Don’t close unused credit cards. Many people do that thinking it will raise their score. It actually could lower it because the proportion of credit lines used affects your score.

Don’t open new cards too rapidly. You might be tempted to do that to increase your available credit. But such a move could make you look like a risky borrower.

Ask for help if you need it. If you are having trouble paying your credit cards, call your creditors and ask for a lower rate or other type of workout plan. Or go to a reputable credit counselor.

Adam Levin and I will chat more about the new credit card regulations today at 1 p.m. If you have questions, go to

By Nancy Trejos  |  May 18, 2009; 7:00 AM ET
Categories:  Nancy Trejos  
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That's all well and good, but what individuals can do about it only goes so far.

I have stellar credit, that hasn't changed, but the CC companies that I happen to have relationships with are all under major duress. 2 have closed un-used cards, the remaining 2 have both reduced the credit limit AND increased the interest rate by 4-6%. Why? Because they are desperate for money, they don't have the liquidity to be on the line for that much credit (that I'm not using anyway), and because they know that once these rules go into effect they may never have the opportunity to raise my interest rate again. So, they're doing it now.

Does this effect me, who after all these limit cuts is still under 20% utilization? And who never leaves a monthly balance unpaid? Not really, but it could.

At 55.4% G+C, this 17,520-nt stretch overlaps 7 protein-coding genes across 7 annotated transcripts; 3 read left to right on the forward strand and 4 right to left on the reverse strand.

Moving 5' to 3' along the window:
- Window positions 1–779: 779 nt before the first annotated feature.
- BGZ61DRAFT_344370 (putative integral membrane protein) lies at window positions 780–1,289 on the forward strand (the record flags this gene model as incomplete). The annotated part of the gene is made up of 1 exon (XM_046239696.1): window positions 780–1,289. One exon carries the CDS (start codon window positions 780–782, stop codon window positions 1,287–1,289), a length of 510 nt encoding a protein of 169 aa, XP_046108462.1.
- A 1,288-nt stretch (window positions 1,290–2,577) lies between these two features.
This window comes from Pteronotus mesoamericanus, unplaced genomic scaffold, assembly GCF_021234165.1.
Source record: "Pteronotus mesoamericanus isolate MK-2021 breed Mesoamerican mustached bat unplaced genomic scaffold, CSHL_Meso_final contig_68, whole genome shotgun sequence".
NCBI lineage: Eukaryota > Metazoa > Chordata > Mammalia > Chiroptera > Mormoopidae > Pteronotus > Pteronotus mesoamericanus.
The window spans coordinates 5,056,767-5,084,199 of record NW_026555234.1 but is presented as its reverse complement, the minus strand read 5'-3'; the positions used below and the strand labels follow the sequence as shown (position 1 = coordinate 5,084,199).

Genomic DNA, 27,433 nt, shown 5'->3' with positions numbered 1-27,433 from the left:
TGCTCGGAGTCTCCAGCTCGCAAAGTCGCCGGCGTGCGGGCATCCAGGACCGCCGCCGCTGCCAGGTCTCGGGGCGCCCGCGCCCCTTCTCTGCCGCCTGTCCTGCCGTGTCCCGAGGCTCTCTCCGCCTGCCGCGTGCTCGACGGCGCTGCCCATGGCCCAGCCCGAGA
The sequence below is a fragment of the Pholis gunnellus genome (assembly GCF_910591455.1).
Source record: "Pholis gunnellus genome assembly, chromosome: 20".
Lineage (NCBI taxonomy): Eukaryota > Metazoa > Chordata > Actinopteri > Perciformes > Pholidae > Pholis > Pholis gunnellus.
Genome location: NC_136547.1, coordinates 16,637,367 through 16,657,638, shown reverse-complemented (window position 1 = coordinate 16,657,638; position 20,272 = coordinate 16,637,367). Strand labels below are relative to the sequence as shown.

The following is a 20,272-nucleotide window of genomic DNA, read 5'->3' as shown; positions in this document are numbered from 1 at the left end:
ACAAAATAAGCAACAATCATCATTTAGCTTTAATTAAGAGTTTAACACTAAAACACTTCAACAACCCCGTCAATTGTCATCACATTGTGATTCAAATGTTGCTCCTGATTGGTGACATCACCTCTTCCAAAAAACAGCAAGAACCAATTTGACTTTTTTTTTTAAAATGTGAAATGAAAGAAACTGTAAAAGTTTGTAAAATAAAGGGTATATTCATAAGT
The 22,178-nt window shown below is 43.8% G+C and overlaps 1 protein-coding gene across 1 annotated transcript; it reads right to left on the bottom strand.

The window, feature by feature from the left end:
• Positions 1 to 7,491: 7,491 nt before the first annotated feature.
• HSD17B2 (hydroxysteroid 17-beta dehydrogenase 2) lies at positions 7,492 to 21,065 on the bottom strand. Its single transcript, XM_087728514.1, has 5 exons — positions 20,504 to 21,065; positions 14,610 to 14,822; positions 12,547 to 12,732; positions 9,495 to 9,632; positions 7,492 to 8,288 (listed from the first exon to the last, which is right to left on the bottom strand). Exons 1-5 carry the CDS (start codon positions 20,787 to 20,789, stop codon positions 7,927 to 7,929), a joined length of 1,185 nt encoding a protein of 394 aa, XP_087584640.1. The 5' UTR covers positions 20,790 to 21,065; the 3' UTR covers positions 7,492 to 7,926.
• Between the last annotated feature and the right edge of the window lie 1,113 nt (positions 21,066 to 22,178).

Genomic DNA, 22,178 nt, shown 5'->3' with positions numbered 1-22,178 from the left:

Gone now are the days when CC limits acted as effective emergency savings accounts. You need to have your own cash on hand for any bad times now. No more paying for it after the fact.

Posted by: kingstowne_renter | May 18, 2009 9:22 AM | Report abuse

I had a card that wanted to raise interest rates, even though I paid off eve4y month and had an effective zero rate. But I hardly ever used it and I closed it. My ratios will still be low. And I did get two new cards last year for good deals. But I pay everything off every month. I am comfortable with my methods. Even if they do not agree with this advice.

The problem is that I do not know my credit score and am reluctant to pay for that information. I also consider it unethical to subscribe for a score and plan to end the subscription before they charge a fee. It just does not seem right to do that. And I fear they could catch me in a trap of some sort or the other - like a account I have to close in person in Fargo, ND only on February 29th. So, you can see this is making me crazy. I am seriously considering going to a debit card for all my purchases.

Posted by: GaryEMasters | May 18, 2009 2:30 PM | Report abuse

While many consumer advocates are excited about the new credit card legislation, how much will it really help? It seems as if it's for those that carry a balance from month to month. And while some practices will be prohibited, won't the result simply be higher interest rates?

Posted by: DoughRoller | May 19, 2009 6:16 AM | Report abuse